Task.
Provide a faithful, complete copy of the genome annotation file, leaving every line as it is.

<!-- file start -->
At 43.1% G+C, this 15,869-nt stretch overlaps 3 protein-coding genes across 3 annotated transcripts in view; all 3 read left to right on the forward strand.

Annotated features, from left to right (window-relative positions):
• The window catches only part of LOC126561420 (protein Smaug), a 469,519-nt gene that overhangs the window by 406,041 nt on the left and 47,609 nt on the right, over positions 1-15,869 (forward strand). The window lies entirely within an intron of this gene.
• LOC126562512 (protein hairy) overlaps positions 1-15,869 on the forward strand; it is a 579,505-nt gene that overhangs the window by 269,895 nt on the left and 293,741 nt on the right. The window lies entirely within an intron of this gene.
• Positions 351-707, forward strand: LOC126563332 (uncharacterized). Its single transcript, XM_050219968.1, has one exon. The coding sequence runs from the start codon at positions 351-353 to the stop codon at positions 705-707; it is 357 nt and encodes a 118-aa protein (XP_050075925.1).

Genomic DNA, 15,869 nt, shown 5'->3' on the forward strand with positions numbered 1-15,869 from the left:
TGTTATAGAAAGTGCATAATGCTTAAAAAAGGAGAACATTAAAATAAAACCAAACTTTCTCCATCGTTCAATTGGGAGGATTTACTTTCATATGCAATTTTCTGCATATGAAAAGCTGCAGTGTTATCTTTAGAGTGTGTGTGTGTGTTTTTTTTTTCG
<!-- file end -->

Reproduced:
At 43.1% G+C, this 15,869-nt stretch overlaps 3 protein-coding genes across 3 annotated transcripts in view; all 3 read left to right on the forward strand.

Annotated features, from left to right (window-relative positions):
• The window catches only part of LOC126561420 (protein Smaug), a 469,519-nt gene that overhangs the window by 406,041 nt on the left and 47,609 nt on the right, over positions 1-15,869 (forward strand). The window lies entirely within an intron of this gene.
• LOC126562512 (protein hairy) overlaps positions 1-15,869 on the forward strand; it is a 579,505-nt gene that overhangs the window by 269,895 nt on the left and 293,741 nt on the right. The window lies entirely within an intron of this gene.
• Positions 351-707, forward strand: LOC126563332 (uncharacterized). Its single transcript, XM_050219968.1, has one exon. The coding sequence runs from the start codon at positions 351-353 to the stop codon at positions 705-707; it is 357 nt and encodes a 118-aa protein (XP_050075925.1).

Genomic DNA, 15,869 nt, shown 5'->3' on the forward strand with positions numbered 1-15,869 from the left:
TGTTATAGAAAGTGCATAATGCTTAAAAAAGGAGAACATTAAAATAAAACCAAACTTTCTCCATCGTTCAATTGGGAGGATTTACTTTCATATGCAATTTTCTGCATATGAAAAGCTGCAGTGTTATCTTTAGAGTGTGTGTGTGTGTTTTTTTTTTCG